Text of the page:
In the present study, we aimed to build upon previous work using a task containing task-irrelevant information and requiring cognitive inhibition, thus enabling a clearer test for the prediction that cognitive load should disrupt attentional control to a greater extent in high anxious individuals. We utilized the antisaccade task where participants are required to shift their overt attention toward or away from an abrupt visual onset, the latter process requiring cognitive inhibition to suppress a reflexive occulomotor response (Ettinger et al., 2008). Both anxiety and cognitive load have been previously shown to increase latencies on “look away” antisaccade trials (Derakshan et al., 2009; Berggren et al., 2011), while having no effect on “look at” prosaccade trials that require no inhibitory processing. Thus, the current study disentangled the possibility that load increases response latencies, as effects should be confined to antisaccade trials weighting on attentional control. We manipulated load using a previously demonstrated method (Berggren et al., 2011); participants heard three kinds of auditory tones while completing the antisaccade task, and responded simply with the word “tone” on low load trials or the words “high,” “mid,” or “low” depending on the tone's pitch in high load. We hypothesized that load should increase antisaccade eye-movement latencies, while having no effect on reflexive prosaccade latencies. In addition, based on ACT's predictions, we hypothesized that the load cost on antisaccades would be exacerbated for individuals reporting high levels of trait anxiety.
Finally, we also manipulated the emotional valence of visual onsets signaling participants to make an eye-movement saccade in the antisaccade task, using facial stimuli of different expressions (neutral, happy, and angry). We aimed to further explore whether distraction from emotional faces would be reduced under cognitive load as suggested in previous work, particularly for threatening angry/fearful stimuli (e.g., King and Schaefer, 2011). We also examined how this effect could be modulated by trait anxiety levels, in light of the wealth of literature that anxiety should enhance distraction by threat-related content as well as distraction by non-emotional information generally.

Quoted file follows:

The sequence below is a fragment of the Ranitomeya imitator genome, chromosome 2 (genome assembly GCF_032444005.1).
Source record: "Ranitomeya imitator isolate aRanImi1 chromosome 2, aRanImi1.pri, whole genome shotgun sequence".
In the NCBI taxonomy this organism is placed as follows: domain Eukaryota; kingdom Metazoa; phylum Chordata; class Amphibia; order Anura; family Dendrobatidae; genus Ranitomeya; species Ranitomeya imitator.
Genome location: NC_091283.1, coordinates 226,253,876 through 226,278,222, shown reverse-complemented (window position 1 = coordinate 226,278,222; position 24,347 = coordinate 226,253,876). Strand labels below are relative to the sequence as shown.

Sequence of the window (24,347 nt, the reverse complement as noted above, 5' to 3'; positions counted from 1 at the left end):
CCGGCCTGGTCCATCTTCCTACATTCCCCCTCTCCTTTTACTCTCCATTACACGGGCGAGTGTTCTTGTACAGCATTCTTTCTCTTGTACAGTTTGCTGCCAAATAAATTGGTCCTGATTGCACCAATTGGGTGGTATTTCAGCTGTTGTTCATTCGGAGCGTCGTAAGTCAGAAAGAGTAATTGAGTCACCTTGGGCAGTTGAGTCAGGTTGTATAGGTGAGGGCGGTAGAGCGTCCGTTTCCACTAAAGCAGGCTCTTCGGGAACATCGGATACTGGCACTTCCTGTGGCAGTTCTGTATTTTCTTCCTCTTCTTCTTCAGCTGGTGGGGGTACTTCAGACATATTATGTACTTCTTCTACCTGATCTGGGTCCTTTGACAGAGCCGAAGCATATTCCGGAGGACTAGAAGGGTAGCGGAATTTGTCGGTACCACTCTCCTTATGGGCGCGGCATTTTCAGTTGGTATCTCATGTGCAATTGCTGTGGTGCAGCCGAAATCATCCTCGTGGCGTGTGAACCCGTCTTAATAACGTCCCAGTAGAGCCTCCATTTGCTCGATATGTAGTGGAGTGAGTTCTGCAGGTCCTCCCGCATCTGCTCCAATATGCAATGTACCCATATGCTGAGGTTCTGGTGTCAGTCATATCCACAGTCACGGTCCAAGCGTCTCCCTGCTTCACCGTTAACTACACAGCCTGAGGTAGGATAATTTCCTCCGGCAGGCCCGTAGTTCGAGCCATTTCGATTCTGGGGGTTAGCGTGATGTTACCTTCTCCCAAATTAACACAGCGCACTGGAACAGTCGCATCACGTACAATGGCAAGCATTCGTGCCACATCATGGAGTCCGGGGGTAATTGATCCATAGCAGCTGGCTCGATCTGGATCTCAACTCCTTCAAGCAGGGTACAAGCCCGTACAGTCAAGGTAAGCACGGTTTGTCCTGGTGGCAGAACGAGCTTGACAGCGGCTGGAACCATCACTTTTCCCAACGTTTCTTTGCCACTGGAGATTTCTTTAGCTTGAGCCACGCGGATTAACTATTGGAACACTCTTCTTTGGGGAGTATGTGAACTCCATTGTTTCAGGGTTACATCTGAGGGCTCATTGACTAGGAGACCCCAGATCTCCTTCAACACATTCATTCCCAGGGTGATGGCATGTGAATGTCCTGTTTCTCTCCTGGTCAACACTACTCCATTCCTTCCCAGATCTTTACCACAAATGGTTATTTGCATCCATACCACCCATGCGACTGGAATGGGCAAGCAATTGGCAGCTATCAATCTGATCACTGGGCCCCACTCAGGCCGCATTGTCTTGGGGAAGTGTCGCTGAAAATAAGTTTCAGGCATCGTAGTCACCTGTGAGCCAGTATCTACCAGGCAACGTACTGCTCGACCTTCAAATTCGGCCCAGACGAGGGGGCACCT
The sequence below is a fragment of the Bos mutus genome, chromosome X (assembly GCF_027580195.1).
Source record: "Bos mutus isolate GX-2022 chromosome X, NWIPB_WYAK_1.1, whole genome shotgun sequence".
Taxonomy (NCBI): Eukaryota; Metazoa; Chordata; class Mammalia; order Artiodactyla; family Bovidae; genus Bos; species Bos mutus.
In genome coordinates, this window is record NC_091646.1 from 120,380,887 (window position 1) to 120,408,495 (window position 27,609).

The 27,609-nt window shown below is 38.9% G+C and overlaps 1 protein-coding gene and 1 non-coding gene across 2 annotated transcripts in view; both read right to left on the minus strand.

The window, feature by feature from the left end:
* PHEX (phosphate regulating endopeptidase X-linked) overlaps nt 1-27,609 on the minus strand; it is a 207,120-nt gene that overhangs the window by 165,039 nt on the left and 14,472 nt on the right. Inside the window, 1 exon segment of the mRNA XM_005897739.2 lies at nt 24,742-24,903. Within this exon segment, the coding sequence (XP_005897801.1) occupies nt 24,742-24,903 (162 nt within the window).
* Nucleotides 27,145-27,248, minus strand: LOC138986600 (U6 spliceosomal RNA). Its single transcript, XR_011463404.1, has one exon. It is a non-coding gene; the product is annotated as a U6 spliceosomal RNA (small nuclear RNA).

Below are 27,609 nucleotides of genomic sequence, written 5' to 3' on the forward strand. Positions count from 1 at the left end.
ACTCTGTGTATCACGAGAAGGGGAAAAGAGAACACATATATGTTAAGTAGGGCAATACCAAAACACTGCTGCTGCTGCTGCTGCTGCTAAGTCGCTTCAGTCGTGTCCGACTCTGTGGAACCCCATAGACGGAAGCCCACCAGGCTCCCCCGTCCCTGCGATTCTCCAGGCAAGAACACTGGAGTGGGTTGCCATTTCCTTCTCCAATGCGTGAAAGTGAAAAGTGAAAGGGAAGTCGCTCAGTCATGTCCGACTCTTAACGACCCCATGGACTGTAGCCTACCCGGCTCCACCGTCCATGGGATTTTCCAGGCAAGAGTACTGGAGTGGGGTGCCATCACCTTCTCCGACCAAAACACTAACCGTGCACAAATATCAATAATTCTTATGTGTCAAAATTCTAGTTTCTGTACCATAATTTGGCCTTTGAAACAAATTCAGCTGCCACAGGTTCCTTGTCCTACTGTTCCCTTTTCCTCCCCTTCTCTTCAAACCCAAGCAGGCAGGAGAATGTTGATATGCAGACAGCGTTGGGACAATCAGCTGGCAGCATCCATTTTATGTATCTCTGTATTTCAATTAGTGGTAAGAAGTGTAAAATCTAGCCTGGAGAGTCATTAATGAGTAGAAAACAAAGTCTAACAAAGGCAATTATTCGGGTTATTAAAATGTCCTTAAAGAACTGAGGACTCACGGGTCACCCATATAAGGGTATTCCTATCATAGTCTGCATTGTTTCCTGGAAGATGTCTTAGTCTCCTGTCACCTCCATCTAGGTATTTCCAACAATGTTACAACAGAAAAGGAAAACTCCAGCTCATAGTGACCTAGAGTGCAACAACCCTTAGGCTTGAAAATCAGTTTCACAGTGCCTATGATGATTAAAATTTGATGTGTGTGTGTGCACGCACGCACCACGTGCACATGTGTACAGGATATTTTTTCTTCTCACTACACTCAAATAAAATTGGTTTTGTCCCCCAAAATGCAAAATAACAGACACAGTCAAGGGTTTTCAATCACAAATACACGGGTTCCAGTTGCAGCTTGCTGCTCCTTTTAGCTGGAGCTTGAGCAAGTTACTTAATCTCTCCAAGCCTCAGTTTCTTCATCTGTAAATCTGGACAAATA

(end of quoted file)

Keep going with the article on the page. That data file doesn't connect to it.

Ninety-four participants (29 males; mean age = 29 years, SD = 6) were recruited via advertisements posted in University of London departments. All participants had normal hearing, normal or corrected-to-normal vision, and were naïve to the experimental hypotheses.
Apparatus, Materials, and Stimuli
An SR Research Eyelink 1000 eye-tracker (SR Research, ON, Canada) was used to record eye-movements, tracking one eye. Nine-point calibration ensured that tracking accuracy was within 1° of visual angle. Stimuli were presented on a 21 inch Viewsonic CRT monitor (140 Hz), and viewing distance was held constant at 60 cm using a chinrest. The experiment was created using the SR Research Experiment Builder software. A laptop played auditory tones separately during blocks, presented in a randomized order using E-Prime software (Schneider et al., 2002). Face stimuli of neutral, angry and happy expressions were selected from the NimStim Face Stimulus Set (Tottenham et al., 2009) and the Ekman series (Ekman and Friesen, 1976). Six separate identities were used in total, with a 1:1 gender ratio. All face images were cropped and modified to only show the face and appear in black and white. For saccade recording, an amplitude of 2° each side of fixation was used as saccade boundaries; eye-movements crossing either boundary were recorded for latency and accuracy.